By Dirk Hohndel, VP, Chief Open Source Officer at VMware

This is a familiar topic; I’m reasonably certain I have talked about this for about twenty years in one form or another. I’m sure we all have, at some point, heard that catchy line “I use open source for this because it’s free” – which of course goes back to one of the rare instances where the English languages (which has more words than any other living language) is actually lacking specificity. “Free” can mean many things, including “free as in speech” or “free as in beer” – usually Richard Stallman is given credit for first honing in on this distinction. I like the Wikipedia article on Gratis vs Libre – except that I would have used the terms “umsonst” and “frei”…


But as I discussed in a previous post, in general it’s not a reasonable idea to run upstream open source software in production. And even if a productized version of open source software may still be (mostly) free (libre), it usually stops being free (gratis). Now mind you, that doesn’t mean that you have to go to an open source vendor and buy a commercial product built on top of an upstream project. You are certainly able to do the work that it takes to bring such software into production yourself. But please understand – all you are doing is trading capital expenditure (the cost of buying a product) for operational expenditure (the engineering effort to take that project to the point where you can run it in production).


But what is the process to get from a project to a product – or more specifically, software you can reasonably run in production? It starts with some basics. You need to work based on an open source project that is alive and well and provides you with enough to work with. Public source control, a bug tracker that is actively managed, and ideally contribution guidelines that allow you to engage and participate. For many projects these days the answer to all three is GitHub, but of course many projects live outside of that ecosystem as well.


Another item that I consider an important hallmark of a viable project is the habit of providing meaningful Changelogs. That allows you to get a much better idea of what changed between versions. And then of course there is the question about the release strategy, release cadence, stable branches and all these other aspects that allow you to understand what you are dealing with.


Once you have these basics covered, start with a solid security review. What’s the attack surface? Are there well thought through and documented configuration recommendations? And what about all the dependencies, do you understand their security considerations, attack surface, release cadence, etc? Really do this. Regularly. Reliably. And reproducibly. You’ll thank me later.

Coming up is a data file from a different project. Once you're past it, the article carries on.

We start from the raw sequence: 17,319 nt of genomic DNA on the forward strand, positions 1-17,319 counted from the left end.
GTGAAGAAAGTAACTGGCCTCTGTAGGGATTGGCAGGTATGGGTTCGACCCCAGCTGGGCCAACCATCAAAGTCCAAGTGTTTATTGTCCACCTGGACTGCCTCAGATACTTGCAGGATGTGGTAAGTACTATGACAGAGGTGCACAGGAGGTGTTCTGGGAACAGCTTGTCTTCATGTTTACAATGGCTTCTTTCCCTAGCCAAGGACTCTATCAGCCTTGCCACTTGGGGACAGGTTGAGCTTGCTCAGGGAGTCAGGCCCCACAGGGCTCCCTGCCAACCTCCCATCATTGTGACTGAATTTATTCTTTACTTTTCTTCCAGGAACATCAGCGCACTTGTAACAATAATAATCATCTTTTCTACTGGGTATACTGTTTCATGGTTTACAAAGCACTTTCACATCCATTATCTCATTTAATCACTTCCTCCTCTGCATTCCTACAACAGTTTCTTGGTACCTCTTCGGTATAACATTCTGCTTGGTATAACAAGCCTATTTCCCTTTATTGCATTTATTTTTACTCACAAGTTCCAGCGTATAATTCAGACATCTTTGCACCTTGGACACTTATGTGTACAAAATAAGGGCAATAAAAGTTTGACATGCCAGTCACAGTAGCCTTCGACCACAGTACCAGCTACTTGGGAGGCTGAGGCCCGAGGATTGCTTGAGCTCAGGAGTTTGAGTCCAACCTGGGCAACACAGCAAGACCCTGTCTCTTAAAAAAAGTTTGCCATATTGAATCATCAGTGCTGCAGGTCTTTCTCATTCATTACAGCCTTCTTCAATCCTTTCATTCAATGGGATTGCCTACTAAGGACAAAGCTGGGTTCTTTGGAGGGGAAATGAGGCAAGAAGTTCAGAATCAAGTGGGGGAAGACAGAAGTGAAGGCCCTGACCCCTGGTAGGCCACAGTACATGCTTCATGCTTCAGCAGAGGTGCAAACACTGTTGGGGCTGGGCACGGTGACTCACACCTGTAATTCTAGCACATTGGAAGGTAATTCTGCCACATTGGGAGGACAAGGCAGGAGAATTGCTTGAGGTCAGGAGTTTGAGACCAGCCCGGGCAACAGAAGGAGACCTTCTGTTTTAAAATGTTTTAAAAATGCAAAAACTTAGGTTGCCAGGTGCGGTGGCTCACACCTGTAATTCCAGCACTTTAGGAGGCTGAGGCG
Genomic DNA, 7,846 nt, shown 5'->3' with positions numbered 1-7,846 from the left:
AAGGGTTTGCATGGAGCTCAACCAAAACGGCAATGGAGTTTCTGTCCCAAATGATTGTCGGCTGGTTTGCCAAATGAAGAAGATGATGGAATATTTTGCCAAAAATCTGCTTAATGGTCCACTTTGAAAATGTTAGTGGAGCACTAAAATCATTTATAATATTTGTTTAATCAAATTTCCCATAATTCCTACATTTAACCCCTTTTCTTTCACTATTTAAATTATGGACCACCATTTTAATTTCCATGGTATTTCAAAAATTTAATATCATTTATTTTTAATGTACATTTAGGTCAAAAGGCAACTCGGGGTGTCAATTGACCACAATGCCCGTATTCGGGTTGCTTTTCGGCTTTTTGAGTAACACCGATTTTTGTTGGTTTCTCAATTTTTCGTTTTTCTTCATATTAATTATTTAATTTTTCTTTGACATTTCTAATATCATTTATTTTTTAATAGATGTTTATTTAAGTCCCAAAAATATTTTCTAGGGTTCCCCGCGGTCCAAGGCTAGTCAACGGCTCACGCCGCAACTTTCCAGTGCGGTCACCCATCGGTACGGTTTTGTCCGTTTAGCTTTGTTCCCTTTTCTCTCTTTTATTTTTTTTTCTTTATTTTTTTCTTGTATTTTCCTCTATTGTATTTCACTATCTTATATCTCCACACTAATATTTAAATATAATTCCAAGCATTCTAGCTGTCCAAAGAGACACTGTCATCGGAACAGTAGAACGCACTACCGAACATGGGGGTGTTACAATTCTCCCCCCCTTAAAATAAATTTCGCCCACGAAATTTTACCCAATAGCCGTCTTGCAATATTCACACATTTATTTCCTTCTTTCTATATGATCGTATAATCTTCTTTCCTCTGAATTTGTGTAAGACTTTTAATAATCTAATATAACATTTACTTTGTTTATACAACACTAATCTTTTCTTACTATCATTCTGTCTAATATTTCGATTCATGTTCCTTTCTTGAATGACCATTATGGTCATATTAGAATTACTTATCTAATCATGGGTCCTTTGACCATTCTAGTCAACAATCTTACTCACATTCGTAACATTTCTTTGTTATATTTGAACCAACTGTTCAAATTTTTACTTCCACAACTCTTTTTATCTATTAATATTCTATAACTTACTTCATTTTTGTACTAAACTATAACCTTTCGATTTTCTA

Create automated tests. The project should have both unit and integration tests, but of course those need to be extended to cover the actual use in production. The full stack, the infrastructure, and the scale at which you expect to run this solution. And then think about the challenges that you face to bring this (and maintain it) in your production environment and data center(s). How is your solution deployed (again, this requires the whole stack, not just an individual project)? How you installing upgrades, what about roll-backs if something goes wrong? How do you maintain configuration across those changes, how do you backup your data (ideally in ways that you can restore them if needed). And all of that of course has to be done in an automated fashion. Anything that requires manual intervention or undocumented “knowledge” by the admin staff is by definition not production ready.


And then of course comes the interesting question of scaling. Within your data center, across geographies. And questions like work load migration or load balancing.


By now it should be clear that this process is entirely non-trivial, and I’m sure I forgot at least twenty more things that you’ll need to work through.


So, what’s the advice?


Think Big.

Think Context.

Think Security.

Think Automation.

And do that for every release. Regularly. Reliably. Reproducibly.


And this will put you on the path to implement a process that will get you from the rapid innovation in an open source project into production.